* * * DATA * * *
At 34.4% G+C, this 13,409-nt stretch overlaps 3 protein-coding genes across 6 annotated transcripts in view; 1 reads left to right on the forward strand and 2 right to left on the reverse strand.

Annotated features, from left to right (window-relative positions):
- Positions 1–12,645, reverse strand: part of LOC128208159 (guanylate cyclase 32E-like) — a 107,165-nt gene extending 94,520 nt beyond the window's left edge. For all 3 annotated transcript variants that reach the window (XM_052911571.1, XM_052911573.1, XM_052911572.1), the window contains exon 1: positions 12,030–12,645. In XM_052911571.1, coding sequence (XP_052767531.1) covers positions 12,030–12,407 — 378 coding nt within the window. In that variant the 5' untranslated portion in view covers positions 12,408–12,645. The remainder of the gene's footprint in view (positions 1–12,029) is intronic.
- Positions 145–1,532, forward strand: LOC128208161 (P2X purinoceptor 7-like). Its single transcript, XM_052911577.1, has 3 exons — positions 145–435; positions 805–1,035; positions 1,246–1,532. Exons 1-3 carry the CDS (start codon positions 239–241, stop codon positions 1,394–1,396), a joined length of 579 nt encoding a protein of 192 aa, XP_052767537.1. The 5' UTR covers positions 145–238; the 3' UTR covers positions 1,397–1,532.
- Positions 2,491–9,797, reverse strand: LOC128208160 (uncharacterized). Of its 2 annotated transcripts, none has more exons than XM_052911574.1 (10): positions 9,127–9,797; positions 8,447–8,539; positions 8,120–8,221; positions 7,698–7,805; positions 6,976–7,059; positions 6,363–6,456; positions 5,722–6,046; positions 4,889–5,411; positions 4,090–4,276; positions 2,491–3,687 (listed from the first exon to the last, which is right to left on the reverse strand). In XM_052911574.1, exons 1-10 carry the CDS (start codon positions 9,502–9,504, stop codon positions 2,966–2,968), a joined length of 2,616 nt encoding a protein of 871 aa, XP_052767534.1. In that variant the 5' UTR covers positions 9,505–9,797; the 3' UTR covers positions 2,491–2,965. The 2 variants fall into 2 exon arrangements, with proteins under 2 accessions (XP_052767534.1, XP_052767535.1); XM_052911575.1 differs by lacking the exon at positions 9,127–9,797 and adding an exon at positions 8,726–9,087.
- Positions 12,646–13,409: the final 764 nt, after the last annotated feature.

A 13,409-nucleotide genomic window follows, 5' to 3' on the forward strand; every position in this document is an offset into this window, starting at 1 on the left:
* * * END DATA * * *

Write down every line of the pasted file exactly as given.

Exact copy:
At 34.4% G+C, this 13,409-nt stretch overlaps 3 protein-coding genes across 6 annotated transcripts in view; 1 reads left to right on the forward strand and 2 right to left on the reverse strand.

Annotated features, from left to right (window-relative positions):
- Positions 1–12,645, reverse strand: part of LOC128208159 (guanylate cyclase 32E-like) — a 107,165-nt gene extending 94,520 nt beyond the window's left edge. For all 3 annotated transcript variants that reach the window (XM_052911571.1, XM_052911573.1, XM_052911572.1), the window contains exon 1: positions 12,030–12,645. In XM_052911571.1, coding sequence (XP_052767531.1) covers positions 12,030–12,407 — 378 coding nt within the window. In that variant the 5' untranslated portion in view covers positions 12,408–12,645. The remainder of the gene's footprint in view (positions 1–12,029) is intronic.
- Positions 145–1,532, forward strand: LOC128208161 (P2X purinoceptor 7-like). Its single transcript, XM_052911577.1, has 3 exons — positions 145–435; positions 805–1,035; positions 1,246–1,532. Exons 1-3 carry the CDS (start codon positions 239–241, stop codon positions 1,394–1,396), a joined length of 579 nt encoding a protein of 192 aa, XP_052767537.1. The 5' UTR covers positions 145–238; the 3' UTR covers positions 1,397–1,532.
- Positions 2,491–9,797, reverse strand: LOC128208160 (uncharacterized). Of its 2 annotated transcripts, none has more exons than XM_052911574.1 (10): positions 9,127–9,797; positions 8,447–8,539; positions 8,120–8,221; positions 7,698–7,805; positions 6,976–7,059; positions 6,363–6,456; positions 5,722–6,046; positions 4,889–5,411; positions 4,090–4,276; positions 2,491–3,687 (listed from the first exon to the last, which is right to left on the reverse strand). In XM_052911574.1, exons 1-10 carry the CDS (start codon positions 9,502–9,504, stop codon positions 2,966–2,968), a joined length of 2,616 nt encoding a protein of 871 aa, XP_052767534.1. In that variant the 5' UTR covers positions 9,505–9,797; the 3' UTR covers positions 2,491–2,965. The 2 variants fall into 2 exon arrangements, with proteins under 2 accessions (XP_052767534.1, XP_052767535.1); XM_052911575.1 differs by lacking the exon at positions 9,127–9,797 and adding an exon at positions 8,726–9,087.
- Positions 12,646–13,409: the final 764 nt, after the last annotated feature.

A 13,409-nucleotide genomic window follows, 5' to 3' on the forward strand; every position in this document is an offset into this window, starting at 1 on the left: